The idea is to have a device which you can top up with money by any means of contactless payment (card, phone, smartwatch) simply by touching it like a chip and pin reader, except that it wouldn't connect to any external source, so it would basically be a smart top-up card. Once there's some money loaded on it, you pay with it the same way you'd pay with a contactless bank card.
I don't think such instant top-up cards exist. The closest to this is what J. Nikola mentioned in his comment under this contribution - an iPhone feature to be introduced soon letting you accept payments by tapping it with a credit card. However, having this in a smartphone compromises privacy and also is not suitable for people who don't have or don't want to use a smartphone.
Vendors are not obliged to identify you when you pay in cash at the store, so the idea is to make this an electronic cash equivalent. For security/crime prevention reasons it might be made so that you wouldn't be able to pay large sums with it. It could only contain, say, up to 100 $ at a time.
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J. Nikola
J. Nikola3 months ago
Povilas S As I understood, you want to design a credit card that can function as a POS device, too? Cool! Crypto hardware wallets are physical storage for crypto, but I am not sure they can function following the "tap to pay" logic. Maybe Darko Savic knows something I don't.
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Darko Savic
Darko Savic3 months ago
Povilas S and J. Nikola a hardware wallet securely stores private keys with which the device signs bitcoin transactions. It can be embedded into a card-sized device and communicate with a POS terminal via NFC. You can come up with various ways (biometric, password, pattern, etc) with which only you give the card the green light to execute the transaction that the POS terminal has put together.
Bitcoin is always on the blockchain, in various wallet addresses. The wallet addresses are actually public keys, controlled by matching private keys that only the signing device/software knows. Your NFC-enabled card controls some of the wallets by having a matching private key. All the card does is sign transactions and return the data. You top up the wallets that the card controls by various means. For example, transfer money to a card-controlled wallet that is communicated to you via QR code, SMS, NFC, etc. The card can NFC the recipient wallet to another device (POS terminal, phone, etc). An independent device (like your phone app) can generate card-controlled recipient wallet addresses by knowing the right XPUB key. That key can't be used for anything else except generate recipient wallets that the card has the private keys for. The NFC card can share its Xpub key with any device that you want to give the ability to generate matching recipient wallet addresses.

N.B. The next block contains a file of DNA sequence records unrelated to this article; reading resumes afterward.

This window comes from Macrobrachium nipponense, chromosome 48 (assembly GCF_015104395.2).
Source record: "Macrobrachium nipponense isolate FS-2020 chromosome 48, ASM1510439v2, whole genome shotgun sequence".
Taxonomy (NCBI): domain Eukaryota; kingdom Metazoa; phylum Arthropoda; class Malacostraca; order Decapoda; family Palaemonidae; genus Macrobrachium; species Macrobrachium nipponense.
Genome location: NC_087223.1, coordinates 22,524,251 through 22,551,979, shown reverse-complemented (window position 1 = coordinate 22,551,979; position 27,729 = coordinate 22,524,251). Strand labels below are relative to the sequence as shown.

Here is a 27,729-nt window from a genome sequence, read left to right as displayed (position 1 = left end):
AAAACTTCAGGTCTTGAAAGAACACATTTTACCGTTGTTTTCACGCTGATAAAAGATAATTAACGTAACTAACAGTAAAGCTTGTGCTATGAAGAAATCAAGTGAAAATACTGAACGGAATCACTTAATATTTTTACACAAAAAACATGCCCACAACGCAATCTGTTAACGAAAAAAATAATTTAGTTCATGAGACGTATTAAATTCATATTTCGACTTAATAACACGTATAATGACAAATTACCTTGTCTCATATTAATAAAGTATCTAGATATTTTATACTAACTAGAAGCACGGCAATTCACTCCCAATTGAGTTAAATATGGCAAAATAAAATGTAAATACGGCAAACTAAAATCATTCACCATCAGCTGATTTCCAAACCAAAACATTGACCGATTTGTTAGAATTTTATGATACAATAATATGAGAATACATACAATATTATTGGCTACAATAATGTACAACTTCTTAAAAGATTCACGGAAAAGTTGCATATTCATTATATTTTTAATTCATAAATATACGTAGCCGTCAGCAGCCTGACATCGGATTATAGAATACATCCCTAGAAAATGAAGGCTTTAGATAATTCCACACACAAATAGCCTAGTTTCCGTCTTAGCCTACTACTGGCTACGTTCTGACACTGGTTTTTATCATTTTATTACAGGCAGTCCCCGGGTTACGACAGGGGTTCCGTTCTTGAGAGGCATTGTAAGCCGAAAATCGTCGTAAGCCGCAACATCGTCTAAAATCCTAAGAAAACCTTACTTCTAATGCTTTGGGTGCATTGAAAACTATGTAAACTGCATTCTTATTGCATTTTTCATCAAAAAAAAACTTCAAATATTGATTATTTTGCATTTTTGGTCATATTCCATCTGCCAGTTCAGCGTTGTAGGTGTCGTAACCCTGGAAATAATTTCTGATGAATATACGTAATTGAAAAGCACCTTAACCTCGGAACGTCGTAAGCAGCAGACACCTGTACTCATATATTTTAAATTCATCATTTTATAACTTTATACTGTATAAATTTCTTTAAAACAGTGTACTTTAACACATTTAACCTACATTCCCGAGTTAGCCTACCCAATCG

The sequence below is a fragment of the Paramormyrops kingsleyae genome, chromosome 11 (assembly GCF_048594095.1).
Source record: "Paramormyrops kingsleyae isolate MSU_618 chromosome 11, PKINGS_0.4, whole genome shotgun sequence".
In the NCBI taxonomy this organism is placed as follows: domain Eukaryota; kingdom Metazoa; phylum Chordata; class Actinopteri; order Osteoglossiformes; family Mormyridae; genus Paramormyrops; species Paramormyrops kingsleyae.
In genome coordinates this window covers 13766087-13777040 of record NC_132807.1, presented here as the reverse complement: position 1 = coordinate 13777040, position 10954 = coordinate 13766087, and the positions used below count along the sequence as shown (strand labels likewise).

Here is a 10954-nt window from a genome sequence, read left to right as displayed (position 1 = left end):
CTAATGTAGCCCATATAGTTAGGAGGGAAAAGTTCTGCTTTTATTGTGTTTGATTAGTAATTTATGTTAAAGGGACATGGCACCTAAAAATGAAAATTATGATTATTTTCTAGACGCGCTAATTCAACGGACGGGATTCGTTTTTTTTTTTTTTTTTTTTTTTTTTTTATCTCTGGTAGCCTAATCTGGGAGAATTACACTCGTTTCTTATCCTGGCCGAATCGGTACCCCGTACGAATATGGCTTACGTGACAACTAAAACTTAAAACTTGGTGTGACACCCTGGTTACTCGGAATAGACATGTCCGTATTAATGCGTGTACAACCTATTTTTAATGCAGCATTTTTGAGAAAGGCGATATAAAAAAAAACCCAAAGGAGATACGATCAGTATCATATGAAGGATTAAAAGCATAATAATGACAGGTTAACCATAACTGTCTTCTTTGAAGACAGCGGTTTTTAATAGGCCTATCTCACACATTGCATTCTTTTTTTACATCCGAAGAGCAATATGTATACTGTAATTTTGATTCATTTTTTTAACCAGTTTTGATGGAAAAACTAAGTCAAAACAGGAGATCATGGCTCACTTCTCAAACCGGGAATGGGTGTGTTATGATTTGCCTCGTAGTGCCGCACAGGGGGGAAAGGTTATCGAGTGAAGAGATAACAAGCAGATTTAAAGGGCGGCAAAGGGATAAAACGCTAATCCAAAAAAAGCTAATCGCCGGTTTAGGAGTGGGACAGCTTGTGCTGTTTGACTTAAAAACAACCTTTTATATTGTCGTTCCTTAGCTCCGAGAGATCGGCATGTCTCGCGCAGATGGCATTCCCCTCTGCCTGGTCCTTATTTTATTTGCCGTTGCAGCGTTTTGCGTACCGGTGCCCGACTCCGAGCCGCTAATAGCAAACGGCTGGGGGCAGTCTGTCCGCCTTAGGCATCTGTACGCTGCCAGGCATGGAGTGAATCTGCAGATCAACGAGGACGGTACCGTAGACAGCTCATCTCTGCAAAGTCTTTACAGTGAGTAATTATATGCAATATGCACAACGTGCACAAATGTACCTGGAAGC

The POS terminal shows you a request for payment. If you agree with it, you touch the terminal with the NFC-enabled hardware wallet (card) and authorize the transaction with whatever authorization mode the card uses (fingerprint, squeeze, whatever). The card NFC's a signed transaction back to the POS terminal which sends it on the blockchain or lightning network. If all is well, the transaction is complete and the POS terminal will know it instantly.
When you want to top up the card, you are actually topping up any of the (generated on the fly) bitcoin wallet addresses that the card controls. It can control an unlimited number of wallets. Both the wallets and the matching private keys are derived from the "master key" only the card knows. The XPUB is also derived from the master key. The XPUB can be shared with any additional device that needs to generate recipient wallet addresses for the card. The Bitcoin tech is ripe for anything:)
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Povilas S
Povilas S3 months ago
J. Nikola Yes, and not only that - the device (card) would not be connected to any virtual account (neither bank nor online wallet, nothing), the only place where the monetary value will be stored is in the card itself through inductively charging and discharging its's microchips. It also wouldn't be linked to your identity and would store no record of transactions done with it (just like is the case with cash now). It's designed for instant anonymous top-ups and payments.